Use of text can make or break a science picture. You can easily apply the Goldilocks Rule to text, just like you can with color: “Avoid extremes—except for a good reason!”

With text, the best way to avoid extremes is to always keep in mind that legibility matters most. Text has no purpose in a science communication if people can’t read it! If your text is extreme in some way—too small, too light, too bold—it impairs legibility. So, when making choices about your text, ask yourself, “Is it as legible as it could be?”

In this blog post, we’ll look at some features of text to see what legibility means in practical terms. We cover more aspects of text in the full SPARK course, so be sure to check it out!

Text size

The size of your text will have a big impact on legibility. Text size is measured in points and, as you can see, there are many options available:

The device you’re using to view this post right now is determining how big or small this text looks, so these represent relative sizes only.

So…what’s the best size to use? Well, this is actually a very tough question. Because the answer is: it all depends on how your audience will see your picture! 

If you’re creating a picture that will be printed, you should follow the instructions provided by the publisher, if available. You can check the legibility of your text by printing your picture at the final size your audience is likely to see it. 

For presentations, think big! A common mistake is to simply insert a picture that was created for publication into a slide. The text is likely to be much too small to be legible in your slide.

Your picture might end up being seen in a variety of different ways. If so, it’s best to make a different version of your picture for each different use. That way, you can choose the most legible text size for each version.

Font

Another choice you’ll need to make about your text that will affect its legibility is the font, sometimes called “typeface.” And there are many options! In fact, this is when it’s really important to remember the Goldilocks rule: avoid extremes. As with color, it’s tempting to choose something that seems exciting or creative. However, this would be a mistake. Instead, choose something that’s not extreme or distracting—choose a standard, legible font, such as Helvetica.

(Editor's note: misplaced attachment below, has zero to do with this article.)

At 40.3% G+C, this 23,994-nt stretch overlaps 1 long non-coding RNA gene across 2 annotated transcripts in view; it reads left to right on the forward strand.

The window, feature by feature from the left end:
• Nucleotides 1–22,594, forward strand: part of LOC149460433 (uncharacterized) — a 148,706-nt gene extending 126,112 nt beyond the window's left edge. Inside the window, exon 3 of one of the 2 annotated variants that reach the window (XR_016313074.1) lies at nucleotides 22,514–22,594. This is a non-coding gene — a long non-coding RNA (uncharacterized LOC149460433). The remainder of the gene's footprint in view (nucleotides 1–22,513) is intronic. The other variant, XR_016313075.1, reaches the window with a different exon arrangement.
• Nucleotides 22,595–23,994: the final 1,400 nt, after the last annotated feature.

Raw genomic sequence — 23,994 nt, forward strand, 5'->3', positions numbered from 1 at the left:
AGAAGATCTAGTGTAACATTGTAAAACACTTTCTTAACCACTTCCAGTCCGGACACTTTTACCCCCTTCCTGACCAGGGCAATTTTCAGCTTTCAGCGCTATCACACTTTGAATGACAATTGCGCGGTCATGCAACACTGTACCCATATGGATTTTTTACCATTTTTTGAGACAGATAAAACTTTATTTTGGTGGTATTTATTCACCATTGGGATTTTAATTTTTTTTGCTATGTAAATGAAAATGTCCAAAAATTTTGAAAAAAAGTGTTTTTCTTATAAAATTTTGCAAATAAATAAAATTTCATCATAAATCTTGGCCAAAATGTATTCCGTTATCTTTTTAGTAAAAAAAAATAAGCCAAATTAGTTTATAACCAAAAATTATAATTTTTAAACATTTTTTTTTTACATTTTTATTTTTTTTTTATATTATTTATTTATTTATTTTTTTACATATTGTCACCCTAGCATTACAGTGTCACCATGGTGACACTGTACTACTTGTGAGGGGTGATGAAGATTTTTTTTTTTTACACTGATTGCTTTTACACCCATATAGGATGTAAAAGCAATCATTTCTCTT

Helvetica is a good choice because it’s simple. It’s a style of font that’s considered to be the most legible for small amounts of text—like your labels, captions and titles. Here are several very common and legible fonts that are good choices for science pictures. Myriad Pro is the font we use throughout our SPARK online course.

Common, legible fonts that are good choices for science pictures.

Now, even within a single font such as Myriad Pro, there are still many choices: light, condensed, italic, bold, and more. Once again, avoid extremes. For most of your text, choose the standard version of your font. It’s often called “regular.”

If, in part of your picture, you have a small amount of text that you want to emphasize, simply use a bold version of the same font. In most cases, don’t use all capital letters. A bold version of your font will be easier to read than all caps.

Various styles of Myriad pro. We recommend using “regular” for most of your text and “bold” for anything you want to stand out.

Be concise and serve text in chunks

As you finish up your picture, it’s a good time to perform some final visual triage on your text. Are there any labels, captions, or words you can eliminate? Avoid using jargon and be concise. Less text will give you more legibility.

Being concise will also help you serve your text in bite-sized chunks. We recommend using chunks of text similar to that found in the example below. There are only about 8 words in each line and generous spacing between the lines.

Text lines that are long are difficult to read. They’re even more difficult to read when the spacing of the lines is close together. Avoid these choices (see example below).

Always keep accessibility in mind

More contrast is better for accessibility. You can check the contrast of your text using an online contrast checker. While these are primarily designed to check the contrast of website text because there are web guidelines for accessibility, they are useful tools for checking the contrast of any text.

ALL CAPS is generally discouraged unless there’s a good reason. For example, you might use all caps to emphasize a single word or two (but no more). Otherwise, all caps is an added challenge for people with visual or cognitive impairments, and it’s even hard to read for those of us without impairments. Never use all caps for blocks of text.

By following these best practices for text, you can greatly improve the legibility and effectiveness of your science pictures. For more guidelines about text, as well as other visual communication strategies, check out our SPARK online course!

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